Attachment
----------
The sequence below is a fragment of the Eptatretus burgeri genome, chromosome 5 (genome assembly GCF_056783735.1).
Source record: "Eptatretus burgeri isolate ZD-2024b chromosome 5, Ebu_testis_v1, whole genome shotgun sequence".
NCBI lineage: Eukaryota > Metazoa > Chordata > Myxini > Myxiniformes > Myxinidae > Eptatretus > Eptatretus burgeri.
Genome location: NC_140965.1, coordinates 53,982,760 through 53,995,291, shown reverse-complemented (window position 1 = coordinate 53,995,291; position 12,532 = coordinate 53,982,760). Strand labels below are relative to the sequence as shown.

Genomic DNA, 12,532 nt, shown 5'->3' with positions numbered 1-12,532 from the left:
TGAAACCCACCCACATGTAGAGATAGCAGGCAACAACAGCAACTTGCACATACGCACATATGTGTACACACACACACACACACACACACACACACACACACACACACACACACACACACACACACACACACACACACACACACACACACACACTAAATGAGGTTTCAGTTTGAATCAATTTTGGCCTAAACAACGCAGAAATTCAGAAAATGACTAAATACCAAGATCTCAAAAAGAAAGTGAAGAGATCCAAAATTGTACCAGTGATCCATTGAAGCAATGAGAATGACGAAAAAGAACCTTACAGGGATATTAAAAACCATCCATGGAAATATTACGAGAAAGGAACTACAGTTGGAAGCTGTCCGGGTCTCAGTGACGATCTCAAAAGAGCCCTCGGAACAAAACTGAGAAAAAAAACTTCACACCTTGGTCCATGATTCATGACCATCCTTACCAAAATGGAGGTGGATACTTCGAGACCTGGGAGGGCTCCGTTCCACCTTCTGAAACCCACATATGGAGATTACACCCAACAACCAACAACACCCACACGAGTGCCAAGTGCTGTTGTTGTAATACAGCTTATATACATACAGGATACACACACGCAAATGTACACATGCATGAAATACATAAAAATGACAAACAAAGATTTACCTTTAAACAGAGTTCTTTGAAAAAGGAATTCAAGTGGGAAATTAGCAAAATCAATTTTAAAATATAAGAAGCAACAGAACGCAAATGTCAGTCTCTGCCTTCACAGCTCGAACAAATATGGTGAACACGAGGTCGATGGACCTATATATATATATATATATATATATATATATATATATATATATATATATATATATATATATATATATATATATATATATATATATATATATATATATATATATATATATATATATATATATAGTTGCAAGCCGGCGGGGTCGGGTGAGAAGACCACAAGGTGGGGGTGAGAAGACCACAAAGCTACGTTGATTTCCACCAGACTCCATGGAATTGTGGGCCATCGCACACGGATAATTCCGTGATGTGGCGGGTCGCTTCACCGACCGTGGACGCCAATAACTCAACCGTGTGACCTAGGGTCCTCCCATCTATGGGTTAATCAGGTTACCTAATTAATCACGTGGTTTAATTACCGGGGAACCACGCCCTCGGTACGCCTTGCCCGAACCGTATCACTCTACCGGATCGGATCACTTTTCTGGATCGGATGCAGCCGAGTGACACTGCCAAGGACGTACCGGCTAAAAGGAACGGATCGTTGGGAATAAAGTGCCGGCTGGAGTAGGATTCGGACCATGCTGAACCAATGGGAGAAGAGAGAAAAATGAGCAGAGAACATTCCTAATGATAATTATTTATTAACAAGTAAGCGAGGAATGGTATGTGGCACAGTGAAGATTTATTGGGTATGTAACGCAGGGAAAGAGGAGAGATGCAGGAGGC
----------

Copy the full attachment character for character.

The sequence below is a fragment of the Eptatretus burgeri genome, chromosome 5 (genome assembly GCF_056783735.1).
Source record: "Eptatretus burgeri isolate ZD-2024b chromosome 5, Ebu_testis_v1, whole genome shotgun sequence".
NCBI lineage: Eukaryota > Metazoa > Chordata > Myxini > Myxiniformes > Myxinidae > Eptatretus > Eptatretus burgeri.
Genome location: NC_140965.1, coordinates 53,982,760 through 53,995,291, shown reverse-complemented (window position 1 = coordinate 53,995,291; position 12,532 = coordinate 53,982,760). Strand labels below are relative to the sequence as shown.

Genomic DNA, 12,532 nt, shown 5'->3' with positions numbered 1-12,532 from the left:
TGAAACCCACCCACATGTAGAGATAGCAGGCAACAACAGCAACTTGCACATACGCACATATGTGTACACACACACACACACACACACACACACACACACACACACACACACACACACACACACACACACACACACACACACACACACACACACTAAATGAGGTTTCAGTTTGAATCAATTTTGGCCTAAACAACGCAGAAATTCAGAAAATGACTAAATACCAAGATCTCAAAAAGAAAGTGAAGAGATCCAAAATTGTACCAGTGATCCATTGAAGCAATGAGAATGACGAAAAAGAACCTTACAGGGATATTAAAAACCATCCATGGAAATATTACGAGAAAGGAACTACAGTTGGAAGCTGTCCGGGTCTCAGTGACGATCTCAAAAGAGCCCTCGGAACAAAACTGAGAAAAAAAACTTCACACCTTGGTCCATGATTCATGACCATCCTTACCAAAATGGAGGTGGATACTTCGAGACCTGGGAGGGCTCCGTTCCACCTTCTGAAACCCACATATGGAGATTACACCCAACAACCAACAACACCCACACGAGTGCCAAGTGCTGTTGTTGTAATACAGCTTATATACATACAGGATACACACACGCAAATGTACACATGCATGAAATACATAAAAATGACAAACAAAGATTTACCTTTAAACAGAGTTCTTTGAAAAAGGAATTCAAGTGGGAAATTAGCAAAATCAATTTTAAAATATAAGAAGCAACAGAACGCAAATGTCAGTCTCTGCCTTCACAGCTCGAACAAATATGGTGAACACGAGGTCGATGGACCTATATATATATATATATATATATATATATATATATATATATATATATATATATATATATATATATATATATATATATATATATATATATATATATATATATATATATATATATATATATATAGTTGCAAGCCGGCGGGGTCGGGTGAGAAGACCACAAGGTGGGGGTGAGAAGACCACAAAGCTACGTTGATTTCCACCAGACTCCATGGAATTGTGGGCCATCGCACACGGATAATTCCGTGATGTGGCGGGTCGCTTCACCGACCGTGGACGCCAATAACTCAACCGTGTGACCTAGGGTCCTCCCATCTATGGGTTAATCAGGTTACCTAATTAATCACGTGGTTTAATTACCGGGGAACCACGCCCTCGGTACGCCTTGCCCGAACCGTATCACTCTACCGGATCGGATCACTTTTCTGGATCGGATGCAGCCGAGTGACACTGCCAAGGACGTACCGGCTAAAAGGAACGGATCGTTGGGAATAAAGTGCCGGCTGGAGTAGGATTCGGACCATGCTGAACCAATGGGAGAAGAGAGAAAAATGAGCAGAGAACATTCCTAATGATAATTATTTATTAACAAGTAAGCGAGGAATGGTATGTGGCACAGTGAAGATTTATTGGGTATGTAACGCAGGGAAAGAGGAGAGATGCAGGAGGC